Adolescent sexual debut and psychological/physical symptoms: do associations vary across Western nations?
Aubrey L. Spriggs, Tulane School of Public Health & Tropical Medicine
Tilda Farhat, Eunice Kennedy Schriver National Institute of Child Health and Human Development (NICHD), NIH
Carolyn Tucker Halpern, University of North Carolina at Chapel Hill
Saoirse Nic Gabhainn, National University of Ireland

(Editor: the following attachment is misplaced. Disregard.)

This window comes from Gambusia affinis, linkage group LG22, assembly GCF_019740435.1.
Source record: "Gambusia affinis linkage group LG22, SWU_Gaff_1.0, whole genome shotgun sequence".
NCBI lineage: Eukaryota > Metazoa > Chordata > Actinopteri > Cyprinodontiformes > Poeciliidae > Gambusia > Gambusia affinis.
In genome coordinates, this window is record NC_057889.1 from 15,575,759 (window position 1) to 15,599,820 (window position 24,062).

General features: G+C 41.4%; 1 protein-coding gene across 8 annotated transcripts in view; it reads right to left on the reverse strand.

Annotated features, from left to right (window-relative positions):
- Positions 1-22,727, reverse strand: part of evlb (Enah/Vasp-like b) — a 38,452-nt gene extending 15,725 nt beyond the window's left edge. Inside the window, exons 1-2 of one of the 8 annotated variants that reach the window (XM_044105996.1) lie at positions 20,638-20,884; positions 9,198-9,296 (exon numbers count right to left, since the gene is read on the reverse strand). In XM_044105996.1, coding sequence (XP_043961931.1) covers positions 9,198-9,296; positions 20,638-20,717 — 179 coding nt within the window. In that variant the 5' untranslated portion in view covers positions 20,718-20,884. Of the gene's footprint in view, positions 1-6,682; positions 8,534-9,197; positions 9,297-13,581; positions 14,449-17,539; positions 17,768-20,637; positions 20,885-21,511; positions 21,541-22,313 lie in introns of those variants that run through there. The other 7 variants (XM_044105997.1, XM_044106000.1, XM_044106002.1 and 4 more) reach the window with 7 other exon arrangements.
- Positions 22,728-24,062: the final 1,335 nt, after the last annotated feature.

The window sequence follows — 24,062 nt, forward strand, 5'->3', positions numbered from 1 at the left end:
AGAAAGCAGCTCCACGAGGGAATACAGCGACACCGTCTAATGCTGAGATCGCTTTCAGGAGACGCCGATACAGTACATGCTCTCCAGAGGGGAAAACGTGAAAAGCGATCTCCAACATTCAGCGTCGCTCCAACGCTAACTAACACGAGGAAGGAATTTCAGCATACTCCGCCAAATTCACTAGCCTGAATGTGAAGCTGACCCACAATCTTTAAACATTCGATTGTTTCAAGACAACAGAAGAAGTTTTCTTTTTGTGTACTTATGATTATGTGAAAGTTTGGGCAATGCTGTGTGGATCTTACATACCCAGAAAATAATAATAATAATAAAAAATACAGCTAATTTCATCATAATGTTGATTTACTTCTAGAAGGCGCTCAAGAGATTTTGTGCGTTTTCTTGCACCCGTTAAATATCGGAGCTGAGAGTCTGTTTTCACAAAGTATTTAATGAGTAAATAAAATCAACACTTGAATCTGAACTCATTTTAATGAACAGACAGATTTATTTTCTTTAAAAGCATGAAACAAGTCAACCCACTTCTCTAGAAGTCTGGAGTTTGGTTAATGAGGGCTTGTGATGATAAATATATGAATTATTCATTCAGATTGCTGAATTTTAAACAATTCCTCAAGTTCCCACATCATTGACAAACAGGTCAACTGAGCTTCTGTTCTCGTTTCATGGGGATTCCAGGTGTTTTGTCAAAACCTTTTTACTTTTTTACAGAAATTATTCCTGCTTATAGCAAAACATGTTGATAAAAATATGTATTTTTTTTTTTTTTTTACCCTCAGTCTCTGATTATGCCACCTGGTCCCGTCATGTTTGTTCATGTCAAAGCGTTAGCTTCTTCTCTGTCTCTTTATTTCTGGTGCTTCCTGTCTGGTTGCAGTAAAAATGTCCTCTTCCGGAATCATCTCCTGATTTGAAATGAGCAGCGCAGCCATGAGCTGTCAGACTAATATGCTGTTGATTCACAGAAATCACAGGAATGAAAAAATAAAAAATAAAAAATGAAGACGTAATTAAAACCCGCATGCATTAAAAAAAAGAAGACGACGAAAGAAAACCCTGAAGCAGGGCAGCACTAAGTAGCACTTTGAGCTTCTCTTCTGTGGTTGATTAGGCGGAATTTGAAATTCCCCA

Although sexual intercourse initiation during adolescence is statistically normative across many nations, in the United States, adolescent sexual activity typically is framed as a problem behavior associated negatively with adolescent health. Western countries vary widely in adolescent pregnancy and STI rates, despite similar levels of adolescent sexual activity; therefore, the relationship between adolescent sexual activity and other outcomes may also vary across nations. This analysis will test the cultural specificity of adolescent sexual intercourse as a problem behavior associated with maladjustment. Data from 15-year-old participants in the 1997/98 Health Behavior in School-Aged Children survey (Finland, France, Hungary, Israel, Latvia, Northern Ireland, Poland and Scotland) and the 1995/96 U.S. Add Health survey will be combined. Cross-national consistencies in associations between adolescent sexual initiation (ever had sexual intercourse) and physical and psychological symptoms will be examined using bivariate analyses and multivariable models adjusted for family structure and socioeconomic status.